In Chicago, your bank teller may not have the basic financial means to afford “affordable housing” without being considered “cost burdened.” To be “cost burdened” is when more than 30% of your income goes to basic housing costs.

Chicago’s Affordable Housing Crisis

affordable housingWith the average price of a one bedroom rental unit in Chicago being approximately $850, a person needs an annual salary of $34,000 to afford such an apartment.  Yet a bank teller does not typically make that much. Neither do many public school bus drivers, nursing aids, receptionists or security guards.

This also almost guarantees that these same professionals would not be able to afford a mortgage of a home priced at $150,000 without being cost burdened (see more statistics here). Hence, Chicago lacks truly affordable housing options for many workers and the unemployed.

However, too many apartments remain vacant: some are caught up in Chicago Housing Authority (CHA) ‘limbo’ where they are not being lived in, or are being torn down, as CHA figures out their “Plan Forward.

Some units have out priced their neighborhood. Others are uninhabitable, though, incredibly, the US Census 2011 American Community Survey reports that there are still a few occupied units in Chicago without complete plumbing, kitchens or available phone service.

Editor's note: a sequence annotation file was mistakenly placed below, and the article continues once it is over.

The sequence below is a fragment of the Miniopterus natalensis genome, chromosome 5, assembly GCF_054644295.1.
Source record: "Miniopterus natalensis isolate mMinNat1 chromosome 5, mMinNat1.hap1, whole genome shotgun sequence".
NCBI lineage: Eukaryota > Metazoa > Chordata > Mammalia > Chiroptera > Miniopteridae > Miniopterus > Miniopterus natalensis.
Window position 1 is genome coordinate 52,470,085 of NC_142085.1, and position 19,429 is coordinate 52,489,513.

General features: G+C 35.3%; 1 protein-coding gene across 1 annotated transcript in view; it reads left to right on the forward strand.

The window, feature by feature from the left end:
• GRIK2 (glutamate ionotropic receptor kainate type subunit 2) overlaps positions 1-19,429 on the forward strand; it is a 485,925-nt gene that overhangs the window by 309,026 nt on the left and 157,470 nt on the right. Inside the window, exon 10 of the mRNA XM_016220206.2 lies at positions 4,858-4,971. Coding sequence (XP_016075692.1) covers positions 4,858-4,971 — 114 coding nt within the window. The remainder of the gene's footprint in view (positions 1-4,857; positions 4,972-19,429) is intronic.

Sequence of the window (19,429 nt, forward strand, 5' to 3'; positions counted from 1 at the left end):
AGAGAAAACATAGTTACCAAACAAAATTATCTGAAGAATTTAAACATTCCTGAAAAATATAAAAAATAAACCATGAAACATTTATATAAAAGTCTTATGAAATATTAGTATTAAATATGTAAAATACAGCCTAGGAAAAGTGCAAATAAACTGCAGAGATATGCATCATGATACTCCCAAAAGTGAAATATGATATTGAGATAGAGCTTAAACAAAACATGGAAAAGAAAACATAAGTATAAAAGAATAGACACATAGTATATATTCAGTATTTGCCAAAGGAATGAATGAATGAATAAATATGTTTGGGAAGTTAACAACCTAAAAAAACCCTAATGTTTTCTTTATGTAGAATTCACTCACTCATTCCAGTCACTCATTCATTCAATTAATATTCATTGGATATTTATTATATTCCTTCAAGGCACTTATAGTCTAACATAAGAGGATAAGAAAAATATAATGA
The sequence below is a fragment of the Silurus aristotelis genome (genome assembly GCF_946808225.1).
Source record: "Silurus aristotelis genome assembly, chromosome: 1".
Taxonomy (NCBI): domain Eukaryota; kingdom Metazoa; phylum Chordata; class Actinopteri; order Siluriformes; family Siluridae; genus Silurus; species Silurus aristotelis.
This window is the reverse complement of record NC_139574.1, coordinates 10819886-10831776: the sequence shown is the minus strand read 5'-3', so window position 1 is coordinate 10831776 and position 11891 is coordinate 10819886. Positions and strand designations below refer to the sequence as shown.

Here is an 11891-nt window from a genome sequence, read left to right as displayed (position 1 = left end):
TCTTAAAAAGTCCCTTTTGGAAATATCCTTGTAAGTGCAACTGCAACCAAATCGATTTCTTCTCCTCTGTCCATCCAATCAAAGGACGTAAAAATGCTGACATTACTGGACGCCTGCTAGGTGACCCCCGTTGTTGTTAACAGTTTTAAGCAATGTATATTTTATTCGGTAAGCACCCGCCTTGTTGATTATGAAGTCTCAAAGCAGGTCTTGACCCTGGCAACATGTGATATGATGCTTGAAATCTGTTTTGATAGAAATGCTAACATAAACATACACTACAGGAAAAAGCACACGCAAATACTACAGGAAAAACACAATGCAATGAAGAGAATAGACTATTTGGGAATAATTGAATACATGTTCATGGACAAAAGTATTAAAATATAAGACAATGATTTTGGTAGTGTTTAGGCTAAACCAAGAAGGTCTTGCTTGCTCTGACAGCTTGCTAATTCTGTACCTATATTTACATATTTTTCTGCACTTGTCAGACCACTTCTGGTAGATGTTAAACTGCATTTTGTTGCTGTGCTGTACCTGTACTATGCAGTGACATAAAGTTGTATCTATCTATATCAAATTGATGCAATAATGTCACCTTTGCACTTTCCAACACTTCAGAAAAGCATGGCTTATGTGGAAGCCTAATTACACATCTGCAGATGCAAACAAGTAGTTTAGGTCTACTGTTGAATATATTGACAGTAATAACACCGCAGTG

Even owning your own home has not meant that you have been unscathed by the recent housing crisis.  Most likely you know someone who is struggling with mortgage payments (as of 2010, almost 50% of homeowners were).

What We Are Doing About It

There is no doubt that things need to change for the better.  At JCUA we strongly believe in the positive ripples that stable housing provides; for individuals, families and communities.  This is why for over the past twenty years, JCUA’s Community Ventures Program has provided almost $4.5 million in seed funding to create or rehab over 3,600 units of affordable housing.

This is why we continue to look for partners with a commitment to restoring and maintaining human dignity by offering truly affordable, safe and secure housing.  For more information about our Community Ventures Program, visit our website.